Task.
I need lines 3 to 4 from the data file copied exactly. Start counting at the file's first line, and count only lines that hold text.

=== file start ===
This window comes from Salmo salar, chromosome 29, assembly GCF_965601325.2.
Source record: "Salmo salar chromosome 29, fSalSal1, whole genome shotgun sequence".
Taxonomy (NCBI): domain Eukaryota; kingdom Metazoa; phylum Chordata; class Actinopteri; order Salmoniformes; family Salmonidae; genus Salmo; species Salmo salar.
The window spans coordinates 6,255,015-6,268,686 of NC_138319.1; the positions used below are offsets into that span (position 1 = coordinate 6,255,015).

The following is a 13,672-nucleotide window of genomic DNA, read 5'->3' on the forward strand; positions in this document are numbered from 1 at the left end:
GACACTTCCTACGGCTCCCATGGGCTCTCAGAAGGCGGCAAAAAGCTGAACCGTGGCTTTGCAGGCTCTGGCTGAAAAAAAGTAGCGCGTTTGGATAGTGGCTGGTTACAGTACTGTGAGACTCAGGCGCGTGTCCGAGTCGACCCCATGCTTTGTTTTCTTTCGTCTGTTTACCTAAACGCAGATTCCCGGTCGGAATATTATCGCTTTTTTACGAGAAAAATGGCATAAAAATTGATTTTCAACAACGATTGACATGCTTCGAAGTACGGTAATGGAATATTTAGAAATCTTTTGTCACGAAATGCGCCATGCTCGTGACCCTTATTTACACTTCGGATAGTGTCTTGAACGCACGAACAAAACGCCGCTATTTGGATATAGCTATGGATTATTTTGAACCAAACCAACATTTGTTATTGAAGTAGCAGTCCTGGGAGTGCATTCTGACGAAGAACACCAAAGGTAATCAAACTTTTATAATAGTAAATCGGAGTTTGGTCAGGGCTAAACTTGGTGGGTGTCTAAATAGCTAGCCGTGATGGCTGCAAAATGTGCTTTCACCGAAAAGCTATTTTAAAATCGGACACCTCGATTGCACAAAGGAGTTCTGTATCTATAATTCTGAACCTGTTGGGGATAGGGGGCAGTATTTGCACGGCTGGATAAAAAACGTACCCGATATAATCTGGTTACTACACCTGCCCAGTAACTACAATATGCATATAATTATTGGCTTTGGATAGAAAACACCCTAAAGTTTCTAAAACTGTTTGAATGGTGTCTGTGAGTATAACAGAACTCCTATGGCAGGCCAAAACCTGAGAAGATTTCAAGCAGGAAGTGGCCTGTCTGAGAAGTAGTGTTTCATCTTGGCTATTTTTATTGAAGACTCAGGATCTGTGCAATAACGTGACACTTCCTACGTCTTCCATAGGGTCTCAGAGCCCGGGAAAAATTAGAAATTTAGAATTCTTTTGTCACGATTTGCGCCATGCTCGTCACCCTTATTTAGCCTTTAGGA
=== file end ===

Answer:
Taxonomy (NCBI): domain Eukaryota; kingdom Metazoa; phylum Chordata; class Actinopteri; order Salmoniformes; family Salmonidae; genus Salmo; species Salmo salar.
The window spans coordinates 6,255,015-6,268,686 of NC_138319.1; the positions used below are offsets into that span (position 1 = coordinate 6,255,015).